Description

    1869 Liberty Half Eagle, PR65 Cameo
    None Numerically Finer
    Ex: Trompeter

    1869 $5 PR65 Cameo NGC. Ex: Trompeter. The 1869 proof Liberty half eagle claims a mintage of just 25 pieces, an extremely small production total, even for proof gold issues of the 1860s. The coins were all struck for inclusion in the gold proof sets of the year, delivered on February 19. Jeff Garrett and Ron Guth estimate 10-12 examples survive today in all grades, with one coin in the National Numismatic Collection at the Smithsonian Institution and another in the collection of the American Numismatic Society. Current population data shows a total of 12 coins certified between the two leading grading services, with one of those in impaired condition (4/15). This issue has always been under extreme pressure from date collectors, as only 1,760 business-strike half eagles were produced and high-grade examples are very rare.

    We are aware of 9 proof 1869 half eagles included in complete gold proof sets that first appeared in collections that were formed in the 19th century:

    1. George Seavey, part of a complete silver, copper, gold proof set purchased from the Mint in 1869; Seavey Descriptive Catalog (William Strobridge, 6/1873), lot 831; Lorin G. Parmelee; Parmelee Collection (New York Coin & Stamp, 6/1890), set dispersed with the half eagle part of lot 1366; possibly William Woodin; the half eagle was exhibited at the 1914 ANS Exhibition.
    2. Hebbeard Collection (Harlan Page Smith, 4/1883), lot 381, part of a six-piece gold proof set; T. Harrison Garrett; Robert Garrett; John Work Garrett, Johns Hopkins University; Garrett Collection (Stack's, 3/1976), proof set dispersed, with the half eagle in lot 430.
    3. Heman Ely, part of a six-piece gold proof set; Ely Collection (W. Elliot Woodward, 1/1884), lot 949.
    4. Thomas Cleneay, part of a six-piece gold proof set; Cleneay Collection (S.H. & H. Chapman, 12/1890), lot 419.
    5. William B. Wetmore, part of a six-piece gold proof set; Wetmore Collection (S.H. & H. Chapman, 6/1906), lot 153.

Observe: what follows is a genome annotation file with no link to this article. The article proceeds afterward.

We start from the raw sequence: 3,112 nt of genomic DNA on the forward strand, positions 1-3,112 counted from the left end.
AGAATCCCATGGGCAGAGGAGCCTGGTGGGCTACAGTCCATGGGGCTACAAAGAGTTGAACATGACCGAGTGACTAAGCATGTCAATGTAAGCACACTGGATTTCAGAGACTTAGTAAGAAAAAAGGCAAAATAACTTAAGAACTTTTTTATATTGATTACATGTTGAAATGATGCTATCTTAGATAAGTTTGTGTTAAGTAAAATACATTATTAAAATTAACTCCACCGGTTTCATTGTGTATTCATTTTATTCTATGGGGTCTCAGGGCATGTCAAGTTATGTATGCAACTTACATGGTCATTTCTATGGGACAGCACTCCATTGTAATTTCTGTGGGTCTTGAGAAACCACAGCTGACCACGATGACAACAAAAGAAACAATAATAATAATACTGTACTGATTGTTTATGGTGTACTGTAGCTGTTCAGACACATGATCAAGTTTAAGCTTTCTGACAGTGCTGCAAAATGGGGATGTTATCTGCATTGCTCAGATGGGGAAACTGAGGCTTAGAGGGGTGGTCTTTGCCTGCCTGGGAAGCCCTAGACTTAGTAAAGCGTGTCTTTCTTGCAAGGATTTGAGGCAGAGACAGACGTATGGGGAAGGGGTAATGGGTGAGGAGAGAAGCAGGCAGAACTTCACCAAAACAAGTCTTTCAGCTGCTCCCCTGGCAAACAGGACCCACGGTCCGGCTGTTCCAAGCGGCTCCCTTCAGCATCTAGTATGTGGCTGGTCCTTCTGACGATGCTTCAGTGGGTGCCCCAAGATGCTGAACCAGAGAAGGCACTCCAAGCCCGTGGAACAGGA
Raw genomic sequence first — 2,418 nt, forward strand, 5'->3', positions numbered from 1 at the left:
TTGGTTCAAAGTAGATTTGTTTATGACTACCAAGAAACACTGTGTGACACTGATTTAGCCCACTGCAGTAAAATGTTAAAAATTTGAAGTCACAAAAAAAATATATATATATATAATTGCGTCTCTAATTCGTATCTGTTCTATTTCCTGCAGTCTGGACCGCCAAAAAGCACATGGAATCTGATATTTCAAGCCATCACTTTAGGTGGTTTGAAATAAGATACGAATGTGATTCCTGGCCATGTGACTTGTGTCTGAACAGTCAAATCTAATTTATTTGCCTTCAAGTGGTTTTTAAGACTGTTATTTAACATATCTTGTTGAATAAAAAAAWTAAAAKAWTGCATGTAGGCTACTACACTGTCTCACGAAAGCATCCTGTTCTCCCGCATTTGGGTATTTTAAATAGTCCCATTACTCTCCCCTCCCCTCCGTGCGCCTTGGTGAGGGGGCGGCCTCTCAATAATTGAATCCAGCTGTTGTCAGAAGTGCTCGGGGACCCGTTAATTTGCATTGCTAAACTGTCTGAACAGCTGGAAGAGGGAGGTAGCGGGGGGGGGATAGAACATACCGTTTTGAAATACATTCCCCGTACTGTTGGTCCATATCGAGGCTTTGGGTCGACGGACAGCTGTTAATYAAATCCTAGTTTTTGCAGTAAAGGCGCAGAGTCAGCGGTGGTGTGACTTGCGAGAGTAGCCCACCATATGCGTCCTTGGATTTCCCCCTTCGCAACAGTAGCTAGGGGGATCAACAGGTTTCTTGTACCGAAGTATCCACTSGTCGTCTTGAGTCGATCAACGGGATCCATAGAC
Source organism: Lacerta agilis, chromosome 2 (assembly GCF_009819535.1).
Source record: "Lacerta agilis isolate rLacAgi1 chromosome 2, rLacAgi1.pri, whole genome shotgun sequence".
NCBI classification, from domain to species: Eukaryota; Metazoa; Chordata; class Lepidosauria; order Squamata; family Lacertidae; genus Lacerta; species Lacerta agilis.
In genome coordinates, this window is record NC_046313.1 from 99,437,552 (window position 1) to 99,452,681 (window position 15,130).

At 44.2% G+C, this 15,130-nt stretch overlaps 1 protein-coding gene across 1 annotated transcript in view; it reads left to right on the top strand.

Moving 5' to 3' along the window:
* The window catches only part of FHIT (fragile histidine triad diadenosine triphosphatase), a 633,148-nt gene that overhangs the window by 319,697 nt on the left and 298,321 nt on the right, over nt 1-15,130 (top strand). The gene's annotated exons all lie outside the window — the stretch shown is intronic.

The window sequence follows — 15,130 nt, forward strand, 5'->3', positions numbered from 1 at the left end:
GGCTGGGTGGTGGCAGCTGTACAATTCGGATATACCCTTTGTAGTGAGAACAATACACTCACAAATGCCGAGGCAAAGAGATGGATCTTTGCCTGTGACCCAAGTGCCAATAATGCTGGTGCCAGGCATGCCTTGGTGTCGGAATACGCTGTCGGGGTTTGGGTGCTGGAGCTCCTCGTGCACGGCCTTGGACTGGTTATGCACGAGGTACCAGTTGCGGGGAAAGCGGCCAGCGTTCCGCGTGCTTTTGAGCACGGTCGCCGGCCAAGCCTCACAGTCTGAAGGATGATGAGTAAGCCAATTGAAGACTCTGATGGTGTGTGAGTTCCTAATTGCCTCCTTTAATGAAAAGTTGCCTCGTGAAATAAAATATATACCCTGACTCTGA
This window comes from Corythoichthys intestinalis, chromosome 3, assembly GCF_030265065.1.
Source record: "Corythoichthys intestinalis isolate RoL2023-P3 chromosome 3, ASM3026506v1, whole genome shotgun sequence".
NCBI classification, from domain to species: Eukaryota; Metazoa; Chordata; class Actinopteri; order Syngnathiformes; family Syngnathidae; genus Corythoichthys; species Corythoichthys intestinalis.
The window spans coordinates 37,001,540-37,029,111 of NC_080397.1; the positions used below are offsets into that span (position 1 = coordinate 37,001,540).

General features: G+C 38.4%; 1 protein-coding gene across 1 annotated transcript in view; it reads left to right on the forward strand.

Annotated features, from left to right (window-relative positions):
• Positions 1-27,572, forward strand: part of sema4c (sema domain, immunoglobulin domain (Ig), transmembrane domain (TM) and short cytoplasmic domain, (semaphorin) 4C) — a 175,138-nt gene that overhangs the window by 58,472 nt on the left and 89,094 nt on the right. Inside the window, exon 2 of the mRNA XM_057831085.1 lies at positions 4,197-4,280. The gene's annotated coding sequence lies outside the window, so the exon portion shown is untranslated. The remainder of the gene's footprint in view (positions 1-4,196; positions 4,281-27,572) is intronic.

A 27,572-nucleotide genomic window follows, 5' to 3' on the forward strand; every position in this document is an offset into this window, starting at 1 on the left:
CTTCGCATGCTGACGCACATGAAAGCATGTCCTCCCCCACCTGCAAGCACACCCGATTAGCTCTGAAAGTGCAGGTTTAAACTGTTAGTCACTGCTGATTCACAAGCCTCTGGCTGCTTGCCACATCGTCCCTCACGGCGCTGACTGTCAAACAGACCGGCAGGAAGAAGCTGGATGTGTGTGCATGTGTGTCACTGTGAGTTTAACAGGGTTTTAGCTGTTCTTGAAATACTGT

6. David S. Wilson, part of a six-piece gold proof set; Wilson Collection (S.H. Chapman, 3/1907), lot 329, the set realized $170, to Henry Chapman.
    7. Nathan M. Kaufman, part of a six-piece gold proof set; Louis G. Kaufman; Kaufman Collection (RARCOA, 8/1978), set dispersed with the half eagle in lot 921.
    8. Mint Cabinet, part of a complete copper, silver, gold proof set, purchased from the coiner on 3/8/1869; National Numismatic Collection, Smithsonian Institution.
    9. R.C.H. Brock, part of a complete gold proof set; J.P. Morgan; donated to the American Numismatic Society in 1908.



    With the possible exception of numbers 5 and 6 above, all of these citations represent different gold proof sets. Indeed, we suspect that they are all original sets purchased from the Mint by collectors or coin dealers at the time of issue. In addition, we know of one other proof 1869 half eagle that appeared in the 19th century and was purchased from the Chapman brothers by John M. Clapp in 1896, along with a proof eagle and double eagle of the same date. These coins were all later acquired by Louis E. Eliasberg, Sr., in 1942. This suggests at least 10 complete gold proof sets were on the market or in institutional collections in the 19th century, very close to the number of individual proof 1869 half eagles we know about today. We have not been able to link all the present-day coins to their 19th century appearances, before the sets were broken up, but it seems likely that there have always been around a dozen examples of this issue known to the numismatic community, at any given time. We suspect, but cannot definitely prove, that only about half of the small reported mintage of 1869 proof half eagles was ever distributed, with the remainder being destroyed after the close of the year.

    The present coin is a no-questions proof, but Walter Breen suspects business-strikes were also struck from these dies. This delightful Gem displays the razor-sharp definition, squared-off edges, and deeply reflective fields expected from a 19th century proof. The frosty design elements contrast boldly with the mirrored fields to create a stunning cameo effect. The well-preserved surfaces are free of mentionable distractions and eye appeal is terrific. Census: 2 in 65 Cameo (1 in 65 Cameo), 0 finer (4/15).
    Ex: Ed Trompeter Collection; Heritage Auctions, circa 1998; private collection.
    From The Ed Trompeter Collection of Proof $5 Liberties.(Registry values: P4) (NGC ID# 3WUS, PCGS# 88464)

    Weight: 8.36 grams

    Metal: 90% Gold, 10% Copper


    View all of [The Ed Trompeter Collection of Proof $5 Liberties ]

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    Auction Dates
    August, 2015
    12th-16th Wednesday-Sunday
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